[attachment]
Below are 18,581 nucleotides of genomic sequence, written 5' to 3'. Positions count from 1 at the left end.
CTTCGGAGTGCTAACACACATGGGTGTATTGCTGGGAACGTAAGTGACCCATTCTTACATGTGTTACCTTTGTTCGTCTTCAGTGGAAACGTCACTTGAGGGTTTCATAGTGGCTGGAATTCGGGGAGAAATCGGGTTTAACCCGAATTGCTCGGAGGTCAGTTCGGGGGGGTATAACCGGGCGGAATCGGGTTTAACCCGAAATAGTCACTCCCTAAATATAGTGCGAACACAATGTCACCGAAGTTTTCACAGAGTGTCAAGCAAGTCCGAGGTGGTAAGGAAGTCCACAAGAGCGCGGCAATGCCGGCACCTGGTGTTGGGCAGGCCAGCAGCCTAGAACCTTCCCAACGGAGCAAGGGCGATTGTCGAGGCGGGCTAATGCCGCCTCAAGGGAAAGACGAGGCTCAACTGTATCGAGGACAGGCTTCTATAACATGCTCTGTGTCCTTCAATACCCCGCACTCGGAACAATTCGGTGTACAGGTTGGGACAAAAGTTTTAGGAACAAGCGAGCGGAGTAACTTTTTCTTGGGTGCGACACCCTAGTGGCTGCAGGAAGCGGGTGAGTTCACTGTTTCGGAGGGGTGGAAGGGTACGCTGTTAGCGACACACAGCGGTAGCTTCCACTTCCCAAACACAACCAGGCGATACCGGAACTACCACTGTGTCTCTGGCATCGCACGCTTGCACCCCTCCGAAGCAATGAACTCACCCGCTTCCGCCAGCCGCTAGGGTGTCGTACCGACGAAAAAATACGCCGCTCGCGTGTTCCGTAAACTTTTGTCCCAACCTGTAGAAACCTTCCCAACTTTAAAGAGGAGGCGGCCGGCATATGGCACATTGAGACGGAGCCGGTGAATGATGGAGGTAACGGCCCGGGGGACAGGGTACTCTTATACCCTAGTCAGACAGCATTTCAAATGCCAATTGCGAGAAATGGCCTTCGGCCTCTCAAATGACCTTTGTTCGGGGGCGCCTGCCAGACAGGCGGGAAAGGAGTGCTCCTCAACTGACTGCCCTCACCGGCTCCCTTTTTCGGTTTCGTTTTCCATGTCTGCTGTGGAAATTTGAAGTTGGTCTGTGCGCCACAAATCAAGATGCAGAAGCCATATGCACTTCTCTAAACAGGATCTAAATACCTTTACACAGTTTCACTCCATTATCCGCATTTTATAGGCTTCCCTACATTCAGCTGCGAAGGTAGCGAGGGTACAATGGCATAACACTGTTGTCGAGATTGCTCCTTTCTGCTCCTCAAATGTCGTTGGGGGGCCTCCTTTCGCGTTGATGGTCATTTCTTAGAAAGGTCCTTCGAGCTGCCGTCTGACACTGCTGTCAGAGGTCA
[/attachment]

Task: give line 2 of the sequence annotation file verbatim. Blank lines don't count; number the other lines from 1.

CTTCGGAGTGCTAACACACATGGGTGTATTGCTGGGAACGTAAGTGACCCATTCTTACATGTGTTACCTTTGTTCGTCTTCAGTGGAAACGTCACTTGAGGGTTTCATAGTGGCTGGAATTCGGGGAGAAATCGGGTTTAACCCGAATTGCTCGGAGGTCAGTTCGGGGGGGTATAACCGGGCGGAATCGGGTTTAACCCGAAATAGTCACTCCCTAAATATAGTGCGAACACAATGTCACCGAAGTTTTCACAGAGTGTCAAGCAAGTCCGAGGTGGTAAGGAAGTCCACAAGAGCGCGGCAATGCCGGCACCTGGTGTTGGGCAGGCCAGCAGCCTAGAACCTTCCCAACGGAGCAAGGGCGATTGTCGAGGCGGGCTAATGCCGCCTCAAGGGAAAGACGAGGCTCAACTGTATCGAGGACAGGCTTCTATAACATGCTCTGTGTCCTTCAATACCCCGCACTCGGAACAATTCGGTGTACAGGTTGGGACAAAAGTTTTAGGAACAAGCGAGCGGAGTAACTTTTTCTTGGGTGCGACACCCTAGTGGCTGCAGGAAGCGGGTGAGTTCACTGTTTCGGAGGGGTGGAAGGGTACGCTGTTAGCGACACACAGCGGTAGCTTCCACTTCCCAAACACAACCAGGCGATACCGGAACTACCACTGTGTCTCTGGCATCGCACGCTTGCACCCCTCCGAAGCAATGAACTCACCCGCTTCCGCCAGCCGCTAGGGTGTCGTACCGACGAAAAAATACGCCGCTCGCGTGTTCCGTAAACTTTTGTCCCAACCTGTAGAAACCTTCCCAACTTTAAAGAGGAGGCGGCCGGCATATGGCACATTGAGACGGAGCCGGTGAATGATGGAGGTAACGGCCCGGGGGACAGGGTACTCTTATACCCTAGTCAGACAGCATTTCAAATGCCAATTGCGAGAAATGGCCTTCGGCCTCTCAAATGACCTTTGTTCGGGGGCGCCTGCCAGACAGGCGGGAAAGGAGTGCTCCTCAACTGACTGCCCTCACCGGCTCCCTTTTTCGGTTTCGTTTTCCATGTCTGCTGTGGAAATTTGAAGTTGGTCTGTGCGCCACAAATCAAGATGCAGAAGCCATATGCACTTCTCTAAACAGGATCTAAATACCTTTACACAGTTTCACTCCATTATCCGCATTTTATAGGCTTCCCTACATTCAGCTGCGAAGGTAGCGAGGGTACAATGGCATAACACTGTTGTCGAGATTGCTCCTTTCTGCTCCTCAAATGTCGTTGGGGGGCCTCCTTTCGCGTTGATGGTCATTTCTTAGAAAGGTCCTTCGAGCTGCCGTCTGACACTGCTGTCAGAGGTCA